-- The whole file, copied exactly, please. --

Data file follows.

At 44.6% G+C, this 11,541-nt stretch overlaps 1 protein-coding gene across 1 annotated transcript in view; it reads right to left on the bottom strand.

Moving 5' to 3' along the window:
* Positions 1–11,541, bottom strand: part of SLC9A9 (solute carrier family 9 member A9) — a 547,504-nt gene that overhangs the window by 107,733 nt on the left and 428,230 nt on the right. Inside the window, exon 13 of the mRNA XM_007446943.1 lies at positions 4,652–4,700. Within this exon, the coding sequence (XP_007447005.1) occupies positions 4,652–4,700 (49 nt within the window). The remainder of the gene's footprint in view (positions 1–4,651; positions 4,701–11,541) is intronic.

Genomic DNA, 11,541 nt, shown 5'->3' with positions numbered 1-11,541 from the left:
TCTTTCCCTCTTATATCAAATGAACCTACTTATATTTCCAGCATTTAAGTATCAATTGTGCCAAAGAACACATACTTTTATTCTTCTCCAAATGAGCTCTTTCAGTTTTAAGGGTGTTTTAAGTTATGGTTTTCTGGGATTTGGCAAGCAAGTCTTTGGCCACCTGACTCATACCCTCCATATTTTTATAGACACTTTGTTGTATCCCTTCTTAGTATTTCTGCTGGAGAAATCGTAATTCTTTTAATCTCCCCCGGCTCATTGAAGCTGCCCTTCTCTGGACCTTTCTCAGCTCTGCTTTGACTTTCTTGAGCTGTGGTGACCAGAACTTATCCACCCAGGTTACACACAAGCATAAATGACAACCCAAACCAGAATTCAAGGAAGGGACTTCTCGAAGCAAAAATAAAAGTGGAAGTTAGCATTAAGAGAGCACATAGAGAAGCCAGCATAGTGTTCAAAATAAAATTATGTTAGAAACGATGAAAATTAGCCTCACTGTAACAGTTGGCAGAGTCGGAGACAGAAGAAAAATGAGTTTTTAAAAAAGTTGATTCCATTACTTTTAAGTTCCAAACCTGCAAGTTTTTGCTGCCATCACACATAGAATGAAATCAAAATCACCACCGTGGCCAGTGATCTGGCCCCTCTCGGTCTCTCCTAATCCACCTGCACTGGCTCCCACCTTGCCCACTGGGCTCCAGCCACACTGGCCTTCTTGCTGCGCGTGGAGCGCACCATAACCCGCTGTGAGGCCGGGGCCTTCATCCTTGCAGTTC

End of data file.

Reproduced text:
At 44.6% G+C, this 11,541-nt stretch overlaps 1 protein-coding gene across 1 annotated transcript in view; it reads right to left on the bottom strand.

Moving 5' to 3' along the window:
* Positions 1–11,541, bottom strand: part of SLC9A9 (solute carrier family 9 member A9) — a 547,504-nt gene that overhangs the window by 107,733 nt on the left and 428,230 nt on the right. Inside the window, exon 13 of the mRNA XM_007446943.1 lies at positions 4,652–4,700. Within this exon, the coding sequence (XP_007447005.1) occupies positions 4,652–4,700 (49 nt within the window). The remainder of the gene's footprint in view (positions 1–4,651; positions 4,701–11,541) is intronic.

Genomic DNA, 11,541 nt, shown 5'->3' with positions numbered 1-11,541 from the left:
TCTTTCCCTCTTATATCAAATGAACCTACTTATATTTCCAGCATTTAAGTATCAATTGTGCCAAAGAACACATACTTTTATTCTTCTCCAAATGAGCTCTTTCAGTTTTAAGGGTGTTTTAAGTTATGGTTTTCTGGGATTTGGCAAGCAAGTCTTTGGCCACCTGACTCATACCCTCCATATTTTTATAGACACTTTGTTGTATCCCTTCTTAGTATTTCTGCTGGAGAAATCGTAATTCTTTTAATCTCCCCCGGCTCATTGAAGCTGCCCTTCTCTGGACCTTTCTCAGCTCTGCTTTGACTTTCTTGAGCTGTGGTGACCAGAACTTATCCACCCAGGTTACACACAAGCATAAATGACAACCCAAACCAGAATTCAAGGAAGGGACTTCTCGAAGCAAAAATAAAAGTGGAAGTTAGCATTAAGAGAGCACATAGAGAAGCCAGCATAGTGTTCAAAATAAAATTATGTTAGAAACGATGAAAATTAGCCTCACTGTAACAGTTGGCAGAGTCGGAGACAGAAGAAAAATGAGTTTTTAAAAAAGTTGATTCCATTACTTTTAAGTTCCAAACCTGCAAGTTTTTGCTGCCATCACACATAGAATGAAATCAAAATCACCACCGTGGCCAGTGATCTGGCCCCTCTCGGTCTCTCCTAATCCACCTGCACTGGCTCCCACCTTGCCCACTGGGCTCCAGCCACACTGGCCTTCTTGCTGCGCGTGGAGCGCACCATAACCCGCTGTGAGGCCGGGGCCTTCATCCTTGCAGTTC